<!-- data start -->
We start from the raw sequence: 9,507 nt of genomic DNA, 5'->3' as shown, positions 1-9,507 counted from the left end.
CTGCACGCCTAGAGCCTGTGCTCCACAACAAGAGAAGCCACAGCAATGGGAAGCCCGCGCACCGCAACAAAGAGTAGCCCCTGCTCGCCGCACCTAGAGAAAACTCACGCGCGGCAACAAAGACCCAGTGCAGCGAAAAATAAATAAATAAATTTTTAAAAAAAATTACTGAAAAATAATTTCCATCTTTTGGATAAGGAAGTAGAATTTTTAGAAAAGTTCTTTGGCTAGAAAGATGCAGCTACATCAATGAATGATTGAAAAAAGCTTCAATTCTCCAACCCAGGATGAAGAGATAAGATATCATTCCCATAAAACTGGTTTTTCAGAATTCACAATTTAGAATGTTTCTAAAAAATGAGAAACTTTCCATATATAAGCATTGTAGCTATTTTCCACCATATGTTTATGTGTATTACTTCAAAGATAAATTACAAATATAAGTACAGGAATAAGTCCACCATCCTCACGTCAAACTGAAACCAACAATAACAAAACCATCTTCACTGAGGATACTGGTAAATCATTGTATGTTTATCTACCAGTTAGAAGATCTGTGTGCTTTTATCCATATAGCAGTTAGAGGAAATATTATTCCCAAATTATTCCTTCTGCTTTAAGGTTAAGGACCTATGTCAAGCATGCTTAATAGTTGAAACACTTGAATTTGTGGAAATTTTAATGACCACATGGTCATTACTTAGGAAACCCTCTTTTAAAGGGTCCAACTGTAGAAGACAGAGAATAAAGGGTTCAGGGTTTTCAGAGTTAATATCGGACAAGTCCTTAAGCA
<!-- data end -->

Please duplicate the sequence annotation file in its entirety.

We start from the raw sequence: 9,507 nt of genomic DNA, 5'->3' as shown, positions 1-9,507 counted from the left end.
CTGCACGCCTAGAGCCTGTGCTCCACAACAAGAGAAGCCACAGCAATGGGAAGCCCGCGCACCGCAACAAAGAGTAGCCCCTGCTCGCCGCACCTAGAGAAAACTCACGCGCGGCAACAAAGACCCAGTGCAGCGAAAAATAAATAAATAAATTTTTAAAAAAAATTACTGAAAAATAATTTCCATCTTTTGGATAAGGAAGTAGAATTTTTAGAAAAGTTCTTTGGCTAGAAAGATGCAGCTACATCAATGAATGATTGAAAAAAGCTTCAATTCTCCAACCCAGGATGAAGAGATAAGATATCATTCCCATAAAACTGGTTTTTCAGAATTCACAATTTAGAATGTTTCTAAAAAATGAGAAACTTTCCATATATAAGCATTGTAGCTATTTTCCACCATATGTTTATGTGTATTACTTCAAAGATAAATTACAAATATAAGTACAGGAATAAGTCCACCATCCTCACGTCAAACTGAAACCAACAATAACAAAACCATCTTCACTGAGGATACTGGTAAATCATTGTATGTTTATCTACCAGTTAGAAGATCTGTGTGCTTTTATCCATATAGCAGTTAGAGGAAATATTATTCCCAAATTATTCCTTCTGCTTTAAGGTTAAGGACCTATGTCAAGCATGCTTAATAGTTGAAACACTTGAATTTGTGGAAATTTTAATGACCACATGGTCATTACTTAGGAAACCCTCTTTTAAAGGGTCCAACTGTAGAAGACAGAGAATAAAGGGTTCAGGGTTTTCAGAGTTAATATCGGACAAGTCCTTAAGCA